SanDisk Corp. v. STMicroelectronics, Inc. et al.

Under the U.S. Supreme Court’s decision in Medimmune, Inc. v. Genentech, Inc., 127 S.Ct. 764 (2007), the requirement of “reasonable apprehension of [imminent] suit” is not necessary as it may place the potential plaintiff in a “bet the farm” position. An Article III controversy is presented when the parties have “taken adverse positions with regard to their obligations” with “each side presenting a concrete claim of a specific right”.

In SanDisk, STMicroelectronics (ST), during so-called licensing negotiations with SanDisk, continually pressed the protection of a number of its patents related to flash memory and made specific comparisons with SanDisk’s products as well as “liberal references” to SanDisk’s alleged infringement of ST’s products.  SanDisk subsequently filed a Declaratory Judgment action against ST seeking judgment of noninfringement and invalidity of the named ST patents. The District Court granted ST’s Motion to Dismiss after determining there was no “actual controversy”.  The CAFC vacated the dismissal and remanded for further proceedings.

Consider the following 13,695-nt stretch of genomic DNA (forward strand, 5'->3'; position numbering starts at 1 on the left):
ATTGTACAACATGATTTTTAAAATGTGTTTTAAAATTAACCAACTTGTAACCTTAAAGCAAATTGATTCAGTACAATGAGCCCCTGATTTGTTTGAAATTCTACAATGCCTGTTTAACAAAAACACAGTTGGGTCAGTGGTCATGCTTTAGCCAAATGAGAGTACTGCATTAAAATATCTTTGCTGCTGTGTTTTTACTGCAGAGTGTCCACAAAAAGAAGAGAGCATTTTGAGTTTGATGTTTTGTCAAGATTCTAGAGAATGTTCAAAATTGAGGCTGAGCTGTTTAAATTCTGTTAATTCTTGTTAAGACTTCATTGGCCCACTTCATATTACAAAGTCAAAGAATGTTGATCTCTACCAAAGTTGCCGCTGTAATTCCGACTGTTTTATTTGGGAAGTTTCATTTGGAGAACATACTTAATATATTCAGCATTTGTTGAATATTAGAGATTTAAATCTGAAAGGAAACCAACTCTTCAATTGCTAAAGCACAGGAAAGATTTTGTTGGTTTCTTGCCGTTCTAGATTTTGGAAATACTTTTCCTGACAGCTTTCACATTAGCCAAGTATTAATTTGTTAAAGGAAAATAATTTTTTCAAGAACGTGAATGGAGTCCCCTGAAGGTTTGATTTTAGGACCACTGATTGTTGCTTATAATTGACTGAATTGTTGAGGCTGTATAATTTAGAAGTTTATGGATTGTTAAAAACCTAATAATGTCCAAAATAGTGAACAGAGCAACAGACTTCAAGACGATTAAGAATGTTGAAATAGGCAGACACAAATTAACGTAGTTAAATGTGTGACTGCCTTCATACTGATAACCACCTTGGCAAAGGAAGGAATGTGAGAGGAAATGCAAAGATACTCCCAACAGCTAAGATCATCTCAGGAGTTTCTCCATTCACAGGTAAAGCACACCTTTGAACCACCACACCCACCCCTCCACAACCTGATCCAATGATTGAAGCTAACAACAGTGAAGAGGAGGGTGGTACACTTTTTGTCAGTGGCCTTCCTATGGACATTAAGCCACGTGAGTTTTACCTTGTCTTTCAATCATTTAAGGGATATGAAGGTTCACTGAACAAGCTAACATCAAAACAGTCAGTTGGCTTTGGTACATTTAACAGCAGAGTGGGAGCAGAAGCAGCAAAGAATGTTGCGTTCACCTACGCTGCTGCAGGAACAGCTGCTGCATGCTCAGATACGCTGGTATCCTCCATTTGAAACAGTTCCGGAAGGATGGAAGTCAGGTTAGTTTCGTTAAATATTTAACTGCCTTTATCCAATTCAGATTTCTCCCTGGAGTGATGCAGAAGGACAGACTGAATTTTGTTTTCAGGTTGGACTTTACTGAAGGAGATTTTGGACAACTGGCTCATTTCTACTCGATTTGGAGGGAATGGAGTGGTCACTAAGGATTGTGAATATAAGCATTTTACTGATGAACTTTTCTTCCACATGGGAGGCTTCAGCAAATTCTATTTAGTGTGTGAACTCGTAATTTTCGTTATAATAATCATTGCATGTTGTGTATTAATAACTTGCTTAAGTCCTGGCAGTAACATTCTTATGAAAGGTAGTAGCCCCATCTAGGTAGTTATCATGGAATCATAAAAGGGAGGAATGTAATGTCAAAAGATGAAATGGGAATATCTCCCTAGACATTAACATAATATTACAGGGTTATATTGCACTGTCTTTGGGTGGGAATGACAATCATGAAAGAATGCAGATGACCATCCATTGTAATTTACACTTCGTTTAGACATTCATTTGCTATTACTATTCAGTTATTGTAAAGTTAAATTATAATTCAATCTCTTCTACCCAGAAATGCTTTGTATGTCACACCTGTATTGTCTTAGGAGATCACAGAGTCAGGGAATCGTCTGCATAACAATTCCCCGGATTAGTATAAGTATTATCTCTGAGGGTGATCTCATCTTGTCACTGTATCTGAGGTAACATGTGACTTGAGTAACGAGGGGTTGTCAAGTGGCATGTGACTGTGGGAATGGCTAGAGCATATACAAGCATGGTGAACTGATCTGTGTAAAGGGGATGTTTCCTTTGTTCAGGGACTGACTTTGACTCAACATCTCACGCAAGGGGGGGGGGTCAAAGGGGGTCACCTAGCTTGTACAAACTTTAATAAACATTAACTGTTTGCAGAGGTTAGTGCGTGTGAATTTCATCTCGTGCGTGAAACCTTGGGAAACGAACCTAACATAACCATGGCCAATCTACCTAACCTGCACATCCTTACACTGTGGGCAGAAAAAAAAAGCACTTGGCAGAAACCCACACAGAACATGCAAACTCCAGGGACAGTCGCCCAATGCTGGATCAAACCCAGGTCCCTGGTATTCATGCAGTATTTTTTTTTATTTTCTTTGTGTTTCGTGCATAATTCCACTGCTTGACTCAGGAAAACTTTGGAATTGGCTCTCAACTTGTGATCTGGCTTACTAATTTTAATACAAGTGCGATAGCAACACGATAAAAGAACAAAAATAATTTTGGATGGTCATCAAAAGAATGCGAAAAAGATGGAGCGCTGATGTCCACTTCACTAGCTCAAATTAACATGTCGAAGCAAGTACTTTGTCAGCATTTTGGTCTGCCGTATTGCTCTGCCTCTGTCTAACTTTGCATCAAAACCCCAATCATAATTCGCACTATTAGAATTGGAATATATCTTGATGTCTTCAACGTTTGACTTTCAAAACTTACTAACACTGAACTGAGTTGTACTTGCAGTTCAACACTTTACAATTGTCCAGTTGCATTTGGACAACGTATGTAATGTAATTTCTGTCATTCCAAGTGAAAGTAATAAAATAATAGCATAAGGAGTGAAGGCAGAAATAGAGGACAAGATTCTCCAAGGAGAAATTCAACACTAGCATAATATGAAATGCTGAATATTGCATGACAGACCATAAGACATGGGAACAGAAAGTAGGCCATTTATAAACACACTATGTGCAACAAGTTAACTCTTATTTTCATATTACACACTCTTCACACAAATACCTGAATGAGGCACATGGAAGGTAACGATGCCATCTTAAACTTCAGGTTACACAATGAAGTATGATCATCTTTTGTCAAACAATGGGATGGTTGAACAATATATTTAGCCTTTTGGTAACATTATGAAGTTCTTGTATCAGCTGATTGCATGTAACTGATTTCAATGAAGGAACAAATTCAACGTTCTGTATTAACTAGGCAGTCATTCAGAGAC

The CAFC pointed to specific conduct by ST during its discussions with SanDisk which supported SanDisk’s position. First, “ST sought a right to a royalty under its patents based on specific, identified activity by SanDisk.” At one meeting, ST presented, as part of its “license negotiations”, “a thorough infringement analysis” by “seasoned litigation experts, detailing that one or more claims of its patents read on one or more of SanDisk’s identified products.”  Second, “ST presented SanDisk with a detailed presentation which identified, on an element-by-element basis, the manner in which ST believed each of SanDisk’s products infringed”.  Third, “[d]uring discussions, the experts liberally referred to SanDisk’s present, ongoing infringement of ST’s patents and the need for SanDisk to license those patents.” Fourth, ST gave to SanDisk a packet of materials, containing, among other items, “diagrams showing a detailed infringement analysis of SanDisk’s products.” Fifth, ST “asserted the right to a royalty based on [its determined infringement determination].”  Finally, SanDisk “maintained that it could proceed in its conduct without the payment of royalties to ST.”

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